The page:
There has been a lot of debate about wood stoves and their environmental impact.
Muswell Hill Sustainability Group runs regular evenings on how to use your wood stove efficiently, reducing emissions to the minimum. Contact email@example.com to find out when our next Woodstove Wisdom evening is.
Why the correct use of your wood burner’s secondary air supply is essential
So you have now got your wood burner installed and can happily burn as much wood as you like safe in the knowledge you have done your bit for the environment… Well, actually that might not be the case!
For a wood burner to convert wood fuel to heat efficiently and effectively requires that the wood burner be operated correctly. Correct operation of a wood burner means delivery of the additional wood burner benefits that are not provided by an open fire. So what does this mean?
Fundamentally for a wood burner to operate correctly you need to burn both the wood itself and the exhaust gases that are expelled during combustion. An open fire cannot achieve this and the exhaust gases are expelled from the chimney in a non-combusted state. This is why a wood burner is said to be 80% efficient (if operated correctly) and an open fire 20% efficient. 80% of the potential heat of an open fire goes up the chimney. Hence, if you don’t operate your wood burner correctly you are losing a lot of heat energy up the chimney and causing much more air pollution compared to a wood burner used efficiently.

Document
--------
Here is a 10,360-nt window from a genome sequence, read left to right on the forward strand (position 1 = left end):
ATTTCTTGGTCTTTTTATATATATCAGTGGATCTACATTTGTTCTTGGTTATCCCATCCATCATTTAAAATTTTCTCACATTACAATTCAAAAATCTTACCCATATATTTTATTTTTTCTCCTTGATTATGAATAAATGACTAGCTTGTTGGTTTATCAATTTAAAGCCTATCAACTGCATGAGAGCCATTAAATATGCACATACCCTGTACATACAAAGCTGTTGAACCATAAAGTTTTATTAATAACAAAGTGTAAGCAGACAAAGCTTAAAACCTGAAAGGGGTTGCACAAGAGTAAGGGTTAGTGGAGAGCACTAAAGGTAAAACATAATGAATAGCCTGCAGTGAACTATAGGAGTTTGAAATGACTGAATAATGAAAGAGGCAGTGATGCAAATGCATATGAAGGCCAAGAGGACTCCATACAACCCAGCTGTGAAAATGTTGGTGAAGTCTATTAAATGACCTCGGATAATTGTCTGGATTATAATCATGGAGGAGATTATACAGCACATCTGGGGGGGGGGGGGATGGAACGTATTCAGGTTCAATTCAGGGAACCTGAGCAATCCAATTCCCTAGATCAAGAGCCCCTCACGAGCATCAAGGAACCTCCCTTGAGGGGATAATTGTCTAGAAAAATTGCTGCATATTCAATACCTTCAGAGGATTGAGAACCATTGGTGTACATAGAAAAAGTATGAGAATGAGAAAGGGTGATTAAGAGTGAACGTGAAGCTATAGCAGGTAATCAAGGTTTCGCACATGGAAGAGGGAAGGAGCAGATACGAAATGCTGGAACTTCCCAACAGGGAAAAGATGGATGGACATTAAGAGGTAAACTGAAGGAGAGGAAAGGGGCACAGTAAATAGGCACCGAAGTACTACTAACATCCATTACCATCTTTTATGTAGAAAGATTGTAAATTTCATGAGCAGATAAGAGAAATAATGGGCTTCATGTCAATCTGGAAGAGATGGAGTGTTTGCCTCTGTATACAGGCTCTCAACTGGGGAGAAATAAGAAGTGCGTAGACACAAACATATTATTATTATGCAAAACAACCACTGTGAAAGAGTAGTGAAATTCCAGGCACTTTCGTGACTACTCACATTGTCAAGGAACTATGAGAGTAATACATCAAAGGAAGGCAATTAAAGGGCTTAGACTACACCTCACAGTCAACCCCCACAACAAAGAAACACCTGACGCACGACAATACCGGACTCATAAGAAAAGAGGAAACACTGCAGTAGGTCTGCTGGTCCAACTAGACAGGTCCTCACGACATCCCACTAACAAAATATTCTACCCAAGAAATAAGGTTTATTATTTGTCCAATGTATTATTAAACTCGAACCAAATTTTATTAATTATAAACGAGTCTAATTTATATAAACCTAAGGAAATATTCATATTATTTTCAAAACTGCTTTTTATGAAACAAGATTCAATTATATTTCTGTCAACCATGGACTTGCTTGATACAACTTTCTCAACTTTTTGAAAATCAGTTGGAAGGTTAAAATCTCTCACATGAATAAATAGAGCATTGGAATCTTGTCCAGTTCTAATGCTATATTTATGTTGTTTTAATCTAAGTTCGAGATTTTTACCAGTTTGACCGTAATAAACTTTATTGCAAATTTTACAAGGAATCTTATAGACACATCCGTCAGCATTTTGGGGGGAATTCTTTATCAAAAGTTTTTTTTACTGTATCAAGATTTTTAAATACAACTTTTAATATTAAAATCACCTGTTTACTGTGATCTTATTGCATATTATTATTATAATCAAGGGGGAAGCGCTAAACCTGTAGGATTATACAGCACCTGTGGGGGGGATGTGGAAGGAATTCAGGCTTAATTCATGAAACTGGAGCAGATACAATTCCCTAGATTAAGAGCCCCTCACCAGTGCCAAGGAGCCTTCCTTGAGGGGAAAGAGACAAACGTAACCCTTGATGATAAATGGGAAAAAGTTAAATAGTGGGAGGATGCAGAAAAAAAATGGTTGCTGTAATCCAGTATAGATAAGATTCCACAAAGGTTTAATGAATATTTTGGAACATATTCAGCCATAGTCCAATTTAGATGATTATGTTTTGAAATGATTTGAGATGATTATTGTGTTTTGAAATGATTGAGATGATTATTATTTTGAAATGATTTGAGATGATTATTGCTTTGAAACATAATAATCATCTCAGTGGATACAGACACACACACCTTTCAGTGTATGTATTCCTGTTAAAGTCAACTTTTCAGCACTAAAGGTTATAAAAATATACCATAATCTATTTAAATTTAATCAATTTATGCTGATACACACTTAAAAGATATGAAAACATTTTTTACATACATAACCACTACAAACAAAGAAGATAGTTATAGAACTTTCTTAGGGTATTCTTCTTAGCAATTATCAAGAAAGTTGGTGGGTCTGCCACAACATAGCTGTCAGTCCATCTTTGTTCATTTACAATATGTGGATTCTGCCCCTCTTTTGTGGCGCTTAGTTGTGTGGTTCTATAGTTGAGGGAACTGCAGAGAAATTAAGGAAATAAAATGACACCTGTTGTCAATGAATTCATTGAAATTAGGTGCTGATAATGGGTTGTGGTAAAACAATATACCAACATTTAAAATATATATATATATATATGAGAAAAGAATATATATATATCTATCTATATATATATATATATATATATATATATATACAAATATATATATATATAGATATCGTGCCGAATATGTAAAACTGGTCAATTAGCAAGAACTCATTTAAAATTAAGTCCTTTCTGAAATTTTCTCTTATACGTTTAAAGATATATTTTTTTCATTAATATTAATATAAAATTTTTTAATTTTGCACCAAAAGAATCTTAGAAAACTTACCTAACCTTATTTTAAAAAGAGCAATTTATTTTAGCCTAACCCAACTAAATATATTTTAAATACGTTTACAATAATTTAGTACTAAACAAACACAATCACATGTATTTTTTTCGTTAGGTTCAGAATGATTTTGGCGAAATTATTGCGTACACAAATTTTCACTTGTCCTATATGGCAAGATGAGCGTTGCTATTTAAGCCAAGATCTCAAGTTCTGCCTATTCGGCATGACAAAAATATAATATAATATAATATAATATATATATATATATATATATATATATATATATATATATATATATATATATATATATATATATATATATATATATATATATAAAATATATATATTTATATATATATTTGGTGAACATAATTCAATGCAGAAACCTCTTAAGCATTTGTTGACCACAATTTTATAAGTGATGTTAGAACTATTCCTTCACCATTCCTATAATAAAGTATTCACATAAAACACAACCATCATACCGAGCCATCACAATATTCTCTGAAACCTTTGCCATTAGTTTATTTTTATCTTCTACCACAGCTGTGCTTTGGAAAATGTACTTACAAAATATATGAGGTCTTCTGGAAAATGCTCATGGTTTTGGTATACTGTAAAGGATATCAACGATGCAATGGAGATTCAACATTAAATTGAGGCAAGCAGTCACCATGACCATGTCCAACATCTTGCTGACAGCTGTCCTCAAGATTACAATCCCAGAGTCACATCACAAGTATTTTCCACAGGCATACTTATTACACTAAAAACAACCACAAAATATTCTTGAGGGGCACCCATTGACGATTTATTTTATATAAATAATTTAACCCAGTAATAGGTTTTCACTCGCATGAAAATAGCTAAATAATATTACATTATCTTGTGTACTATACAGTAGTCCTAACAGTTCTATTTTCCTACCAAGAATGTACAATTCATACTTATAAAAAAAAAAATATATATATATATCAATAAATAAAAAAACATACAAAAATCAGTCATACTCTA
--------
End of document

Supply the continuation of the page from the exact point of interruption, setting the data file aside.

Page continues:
However, help is at hand. To burn those exhaust gases you just need to correctly use the two air supply controls on your wood burner. These control the Primary and Secondary air flows. The primary air supply arrives below your fire whilst the secondary air supply arrives in the form of air jets above your fire. The most important of these air flows is the secondary one as it is the secondary air flow because that promotes combustion of the exhaust gsses.
Use the primary air supply to get the fire going and burning hot. Then shut it down. From this point on ‘manage the fire’ by adjusting the secondary air flow. If this is done correctly you will see the flames dancing around (see photo) and actually see little jets of gas burning as they exit the wood. Another way to see you are getting a high level of secondary combustion is that your logs ‘maintain their shape’ until completely burnt (when you see this you will understand what I mean) and your smoke coming out of the chimney will not smell.
Another no-no with respect to your stove is burning wood slowly (cool) with minimal air supply. In addition to poor secondary burn this approach will also lead to nasty black tar deposits in your flue, which gives a greater likeliness of chimney fire, and deposits on the glass.
So remember the simple rules are:
1) Burn hot
2) Secondary air supply to dominate.
Follow both these rules and compared to not doing it you will get much more heat (x2), burn less wood (half) and radically reduce emissions. Then you can enjoy burning your wood in the comfort of knowing you really are doing the right thing.
Muswell Hill Sustainability Group 2017
Norwegian Wood – Chopping, Stacking & Drying Wood the Scandinavian Way Lars Mytting, 2015 ISBN-139781419717987 Publisher Abrams Image